Arthur Murray has been a leading name in franchise dance since 1912, when the entrepreneur began selling mail-order dance lessons. Expanding his reach, he enlisted teachers to spread his signature dance lessons on first-class steamships and skyrocketed to fame in the '30s after introducing the public to such dances as the Lambeth Walk and The Big Apple. By the 1950s, Arthur and his wife, Kathryn, were hosting their own highly popular TV show on ABC, The Arthur Murray Dance Party, which ran for 12 years. Today, Arthur Murray's team prepares students for rug cutting at special events and weekend nightclub jaunts. Throughout lessons, instructors teach the foundations of two to four dances from a long list of styles that range from Latin to country-western, helping students to learn basic step patterns, timing, and the ability to lead or follow.
Influenced by dance trends from Europe to Latin America, the staff at SuperShag Dance Studios splits its time between three Boston-area spaces filled with dancing poles, yoga mats, and custom sound systems. Founder Chris Johnston—who won several amateur Latin dance championships as a kid in Ireland and was named a World Class adjudicator by the National Dance Council of America—carefully amassed his talented troupe of teachers from dance schools around the world and from Fred Astaire’s botched attempts to clone himself. During private and group lessons, they spice up Latin-, ballroom-, and pole-dance numbers with an urban twist heavily influenced by British Dancesport, and ready students for competitions.
With a Bachelor of Arts degree in dance, numerous performances, and a scholarship to the Ailey School in New York City rounding out her packed resume, Lindiana Flores had more than enough reasons to open her own studio. With a blessing from Nola Borelli, who owned the studio where Lindiana started her dance career, Ms. Flores reopened it under her own name and now instructs a bevy of beginning, intermediate, and advanced students with the help of her team of skilled teachers. Each instructor encourages their students to find their own artistic styles, whether they're unlocking the pop-and-lock secrets of hip-hop dance or teaching pupils how to master the precise stomps and clicks of tap dancing so they can send secret messages through the floorboards to loved ones.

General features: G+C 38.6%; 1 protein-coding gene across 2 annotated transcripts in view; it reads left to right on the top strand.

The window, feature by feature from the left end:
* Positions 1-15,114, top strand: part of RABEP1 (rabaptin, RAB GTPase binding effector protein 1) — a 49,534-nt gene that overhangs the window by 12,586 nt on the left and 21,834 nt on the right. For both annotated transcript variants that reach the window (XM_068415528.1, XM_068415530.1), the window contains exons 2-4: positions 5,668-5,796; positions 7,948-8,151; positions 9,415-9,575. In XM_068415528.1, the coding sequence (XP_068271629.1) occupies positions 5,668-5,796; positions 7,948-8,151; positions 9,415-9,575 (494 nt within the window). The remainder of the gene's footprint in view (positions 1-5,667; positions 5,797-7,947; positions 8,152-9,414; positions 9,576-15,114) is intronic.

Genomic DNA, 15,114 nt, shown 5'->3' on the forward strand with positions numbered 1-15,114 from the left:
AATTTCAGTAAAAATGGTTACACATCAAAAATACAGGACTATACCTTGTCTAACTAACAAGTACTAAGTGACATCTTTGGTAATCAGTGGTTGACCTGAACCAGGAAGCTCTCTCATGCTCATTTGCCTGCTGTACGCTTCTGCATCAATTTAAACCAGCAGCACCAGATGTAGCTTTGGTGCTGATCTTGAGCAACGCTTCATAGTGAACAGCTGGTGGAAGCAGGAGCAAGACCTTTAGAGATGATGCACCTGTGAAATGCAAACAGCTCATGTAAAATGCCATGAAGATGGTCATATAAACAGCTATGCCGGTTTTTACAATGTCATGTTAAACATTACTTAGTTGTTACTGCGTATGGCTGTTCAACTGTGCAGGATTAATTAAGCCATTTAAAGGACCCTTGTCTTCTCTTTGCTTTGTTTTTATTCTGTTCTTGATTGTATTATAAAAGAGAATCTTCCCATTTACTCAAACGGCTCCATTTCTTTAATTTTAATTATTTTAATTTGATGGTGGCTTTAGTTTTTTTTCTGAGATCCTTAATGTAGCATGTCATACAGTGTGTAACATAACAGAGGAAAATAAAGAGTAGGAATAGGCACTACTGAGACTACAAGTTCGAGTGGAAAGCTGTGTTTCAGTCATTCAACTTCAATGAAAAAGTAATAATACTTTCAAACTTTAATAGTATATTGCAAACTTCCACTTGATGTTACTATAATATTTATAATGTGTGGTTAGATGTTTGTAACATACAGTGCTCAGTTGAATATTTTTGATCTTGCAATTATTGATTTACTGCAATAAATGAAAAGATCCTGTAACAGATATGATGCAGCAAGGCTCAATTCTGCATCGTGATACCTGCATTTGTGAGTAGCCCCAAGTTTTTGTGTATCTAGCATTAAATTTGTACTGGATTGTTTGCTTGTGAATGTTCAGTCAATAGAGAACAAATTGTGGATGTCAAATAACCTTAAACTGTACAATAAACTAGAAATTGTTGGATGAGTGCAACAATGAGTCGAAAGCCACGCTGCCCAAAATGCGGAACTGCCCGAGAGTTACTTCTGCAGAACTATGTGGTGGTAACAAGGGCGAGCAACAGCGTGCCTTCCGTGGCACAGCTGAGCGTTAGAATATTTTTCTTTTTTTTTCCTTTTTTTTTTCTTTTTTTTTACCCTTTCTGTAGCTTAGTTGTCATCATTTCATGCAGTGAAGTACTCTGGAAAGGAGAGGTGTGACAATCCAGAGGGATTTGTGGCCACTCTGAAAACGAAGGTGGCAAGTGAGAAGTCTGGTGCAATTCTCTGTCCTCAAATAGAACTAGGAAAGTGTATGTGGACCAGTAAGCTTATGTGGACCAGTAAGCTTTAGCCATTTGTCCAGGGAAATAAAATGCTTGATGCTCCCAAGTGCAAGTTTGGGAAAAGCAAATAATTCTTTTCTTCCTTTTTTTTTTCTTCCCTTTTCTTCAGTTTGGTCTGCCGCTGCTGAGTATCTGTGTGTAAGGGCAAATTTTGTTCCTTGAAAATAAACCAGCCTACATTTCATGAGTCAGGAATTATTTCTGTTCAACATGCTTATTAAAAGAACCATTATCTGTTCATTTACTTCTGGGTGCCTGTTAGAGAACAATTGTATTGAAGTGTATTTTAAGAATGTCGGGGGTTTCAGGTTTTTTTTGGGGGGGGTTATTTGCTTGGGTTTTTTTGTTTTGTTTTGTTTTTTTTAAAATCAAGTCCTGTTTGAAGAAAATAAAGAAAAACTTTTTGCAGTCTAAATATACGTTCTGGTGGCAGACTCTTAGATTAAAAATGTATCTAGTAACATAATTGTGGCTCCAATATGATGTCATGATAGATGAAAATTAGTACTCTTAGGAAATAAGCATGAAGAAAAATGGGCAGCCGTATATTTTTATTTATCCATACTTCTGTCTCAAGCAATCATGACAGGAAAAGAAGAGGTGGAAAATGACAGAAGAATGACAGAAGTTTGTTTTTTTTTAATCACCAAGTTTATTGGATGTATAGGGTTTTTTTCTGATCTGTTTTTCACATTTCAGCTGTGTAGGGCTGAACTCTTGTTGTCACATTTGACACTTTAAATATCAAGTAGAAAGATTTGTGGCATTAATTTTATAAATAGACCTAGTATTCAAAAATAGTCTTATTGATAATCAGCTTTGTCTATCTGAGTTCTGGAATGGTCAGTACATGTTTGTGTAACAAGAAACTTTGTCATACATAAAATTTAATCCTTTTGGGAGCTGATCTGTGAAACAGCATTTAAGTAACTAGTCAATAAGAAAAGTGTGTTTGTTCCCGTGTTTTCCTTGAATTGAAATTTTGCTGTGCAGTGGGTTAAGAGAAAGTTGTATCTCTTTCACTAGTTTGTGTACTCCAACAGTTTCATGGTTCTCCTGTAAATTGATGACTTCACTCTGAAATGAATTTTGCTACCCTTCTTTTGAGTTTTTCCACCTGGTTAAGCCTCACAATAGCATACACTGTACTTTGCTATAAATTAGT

In his first design for 5 Wits, Mathew DuPlessie channeled the fedora-wearing, whip-cracking swagger of Indiana Jones. Called Tomb, this interactive entertainment experience threw its participants into ancient Egypt to solve riddles and clues from a supernatural pharaoh. Since then, DuPlessie, a graduate of MIT and Harvard Business School, has opened up two new adventures that combine the immersive special effects of a Hollywood movie with the interactive role-play of a video game. "It's hands-on entertainment," the former designer for Disney World and Universal Studios told the Patriot Ledger, "that forces people to get off their rear end."
Thus far, all of his adventures have worked to immerse the mind and the senses—the Shakespearean origins of the company's name. Taken from Much Ado About Nothing, "five wits" refers to the Bard's nod to memory, imagination, fantasy, common sense, and estimation. Though the scenarios are meant to thrill and challenge players, none are meant to frighten, nor are they designed to be beyond the reach of those with average physical ability and psychic powers.
Renowned American modern choreographer Paul Taylor unpacks his signature work across The Hanover Theatre's sweeping stage, evoking a wide range of emotions with masterfully orchestrated dance numbers and social commentary. With each effortless twirl and graceful bound, his troupe of barefoot dancers acts out stories of war, morality, and finding the perfectly ripe tomato in the produce aisle. The performance's dramatic gesticulations stir audience members and critics alike, with the New York Times describing the production as "exhilarating," the New York Observer calling it "powerful," and the Huffington Post praising it as "dazzling." The choreography's accompanying music ricochets off The Hanover's elegant chandelier and gilt-edged walls, mobilizing against silence as effectively as an army of cymbal-clanging windup monkeys. The Hanover Theatre for the Performing Arts is a non-profit organization.